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# adjoint functor

Let $\mathcal{C}$ and $\mathcal{D}$ be (small) categories, and let $T:\mathcal{C}\to\mathcal{D}$ and $S:\mathcal{D}\to\mathcal{C}$ be covariant functors. $T$ is said to be a *left adjoint functor* to $S$ (equivalently, $S$ is a *right adjoint functor* to $T$) if there is a natural equivalence

$\nu\colon\Hom_{{\mathcal{D}}}(T(-),-)\overset{\cdot}{\longrightarrow}\Hom_{{% \mathcal{C}}}(-,S(-)).$ |

Here the functor $\Hom_{{\mathcal{D}}}(T(-),-)$ is a bifunctor $\mathcal{C}\times\mathcal{D}\to\mathbf{Set}$ which is contravariant in the first variable, is covariant in the second variable, and sends an object $(C,D)$ to $\Hom_{{\mathcal{D}}}(T(C),D)$. The functor $\Hom_{{\mathcal{C}}}(-,S(-))$ is defined analogously.

This definition needs additional explanation. Essentially, it says that for every object $C$ in $\cal{C}$ and every object $D$ in $\cal{D}$ there is a function

$\nu_{{C,D}}\colon\Hom_{{\mathcal{D}}}(T(C),D)\overset{\sim}{\longrightarrow}% \Hom_{{\mathcal{C}}}(C,S(D))$ |

which is a natural bijection of hom-sets. Naturality means that if $f\colon C^{{\prime}}\to C$ is a morphism in $\mathcal{C}$ and $g\colon D\to D^{{\prime}}$ is a morphism in $\mathcal{D}$, then the diagram

$\xymatrix{\Hom_{{\mathcal{D}}}(T(C),D)\ar[dd]_{{(Tf,g)}}\ar[rr]^{{\nu_{{C,D}}}% }&&\Hom_{{\mathcal{C}}}(C,S(D))\ar[dd]^{{(f,Sg)}}\\ &&\\ \Hom_{{\mathcal{D}}}(T(C^{{\prime}}),D^{{\prime}})\ar[rr]^{{\nu_{{C^{{\prime}}% ,D^{{\prime}}}}}}&&\Hom_{{\mathcal{C}}}(C^{{\prime}},S(D^{{\prime}}))\\ }$ |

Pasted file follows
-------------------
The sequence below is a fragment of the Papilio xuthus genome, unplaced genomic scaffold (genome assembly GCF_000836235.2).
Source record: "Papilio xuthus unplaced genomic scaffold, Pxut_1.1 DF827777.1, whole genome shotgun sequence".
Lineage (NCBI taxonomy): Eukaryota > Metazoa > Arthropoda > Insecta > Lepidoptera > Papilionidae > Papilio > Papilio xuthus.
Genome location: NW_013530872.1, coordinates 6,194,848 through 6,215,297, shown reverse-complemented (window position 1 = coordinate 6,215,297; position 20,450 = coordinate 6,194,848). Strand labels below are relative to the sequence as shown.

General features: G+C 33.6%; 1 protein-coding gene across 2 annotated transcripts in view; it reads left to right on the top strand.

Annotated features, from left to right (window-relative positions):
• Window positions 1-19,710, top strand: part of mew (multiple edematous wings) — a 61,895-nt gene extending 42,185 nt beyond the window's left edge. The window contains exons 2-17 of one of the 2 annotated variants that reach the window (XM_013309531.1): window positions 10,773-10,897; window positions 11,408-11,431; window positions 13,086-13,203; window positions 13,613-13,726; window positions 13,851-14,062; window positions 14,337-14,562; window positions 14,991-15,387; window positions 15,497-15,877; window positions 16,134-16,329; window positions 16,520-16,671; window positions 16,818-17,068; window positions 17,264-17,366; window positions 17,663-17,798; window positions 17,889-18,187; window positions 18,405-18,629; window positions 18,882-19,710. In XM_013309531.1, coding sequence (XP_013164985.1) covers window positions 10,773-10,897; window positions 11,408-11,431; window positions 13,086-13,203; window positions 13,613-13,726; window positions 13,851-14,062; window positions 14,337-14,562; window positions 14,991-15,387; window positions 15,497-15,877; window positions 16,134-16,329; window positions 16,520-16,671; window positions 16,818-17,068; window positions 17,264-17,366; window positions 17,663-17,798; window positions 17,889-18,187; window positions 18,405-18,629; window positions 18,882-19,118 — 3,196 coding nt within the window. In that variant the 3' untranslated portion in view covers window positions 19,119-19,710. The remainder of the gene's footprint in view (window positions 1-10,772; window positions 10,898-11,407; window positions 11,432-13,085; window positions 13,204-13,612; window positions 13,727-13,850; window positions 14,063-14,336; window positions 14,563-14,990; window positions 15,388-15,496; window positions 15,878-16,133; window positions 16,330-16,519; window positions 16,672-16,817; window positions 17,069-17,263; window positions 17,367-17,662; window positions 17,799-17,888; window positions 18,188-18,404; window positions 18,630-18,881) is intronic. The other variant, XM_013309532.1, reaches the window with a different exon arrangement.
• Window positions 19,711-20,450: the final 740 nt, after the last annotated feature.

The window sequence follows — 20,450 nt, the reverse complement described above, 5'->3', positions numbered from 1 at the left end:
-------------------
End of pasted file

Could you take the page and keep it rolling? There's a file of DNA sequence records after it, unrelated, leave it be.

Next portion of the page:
is a commutative diagram. If we pick any $h:T(C)\to D$, then we have the equation

$Sg\circ\nu_{{C,D}}(h)\circ f=\nu_{{C^{{\prime}},D^{{\prime}}}}(g\circ h\circ Tf).$ |

If $T:\mathcal{C}\to\mathcal{D}$ is a left adjoint of $S:\mathcal{D}\to\mathcal{C}$, then we say that the ordered pair $(T,S)$ is an *adjoint pair*, and the ordered triple $(T,S,\nu)$ an *adjunction* from $\mathcal{C}$ to $\mathcal{D}$, written

$(T,S,\nu):\mathcal{C}\to\mathcal{D},$ |

where $\nu$ is the natural equivalence defined above.

An adjoint to a functor is in some ways like an inverse (as in the case of an adjoint matrix); often formal properties about a functor lead to formal properties of its adjoint (for example the right adjoint to a left-exact functor takes injectives to injectives). An adjoint to any functor is unique up to natural isomorphism.

Examples:

1. Let $R$ be a commutative ring, and fix an $R$-module $N$. Let

${-\otimes N}\colon{R\!-\!\mathbf{mod}}\to{R\!-\!\mathbf{mod}}$ be the functor

$M\mapsto N\otimes M,$ and let

${\Hom(N,-)}:{R\!-\!\mathbf{mod}}\to{R\!-\!\mathbf{mod}}$ given by

$L\mapsto\mathrm{Hom}_{R}(N,L).$ Then one can show that ${-\otimes N}$ is the left adjoint to ${\Hom(N,-)}$. This pair of adjoint functors is the most commonly used and studied, and astonishingly deep facts spring from this adjoint relationship.

2. Let $U:\mathbf{Top}\to\mathbf{Set}$ be the forgetful functor (i.e. $U$ takes topological spaces to their underlying sets, and continuous maps to set functions). Then $U$ is right adjoint to the functor $F:\mathbf{Set}\to\mathbf{Top}$ which gives each set the discrete topology.

3. If $U:\mathbf{Grp}\to\mathbf{Set}$ is again the forgetful functor, this time on the category of groups, the functor $F:\mathbf{Set}\to\mathbf{Grp}$ which takes a set $A$ to the free group generated by $A$ is left adjoint to $U$.

Remarks on Adjointness:

1. 2. According to William F. Lawvere, Adjointness is closely involved with the Foundation of Mathematics.

3. Adjoint functors define dynamic similarities between general systems in categorical dynamics.

# References

- 1 DanielΒ M.Β Kan. Adjoint functors. Transactions of the American Mathematical Society, Vol. 87, No. 2, (1958), 294β329.
- 2
S. Mac Lane,
*Categories for the Working Mathematician*(2nd edition), Springer-Verlag, 1997. - 3
N. Popescu.1975.,
*Abelian Categories with Applications to Rings and Modules.*Academic Press: New York and London.

## Mathematics Subject Classification

18A40*no label found*

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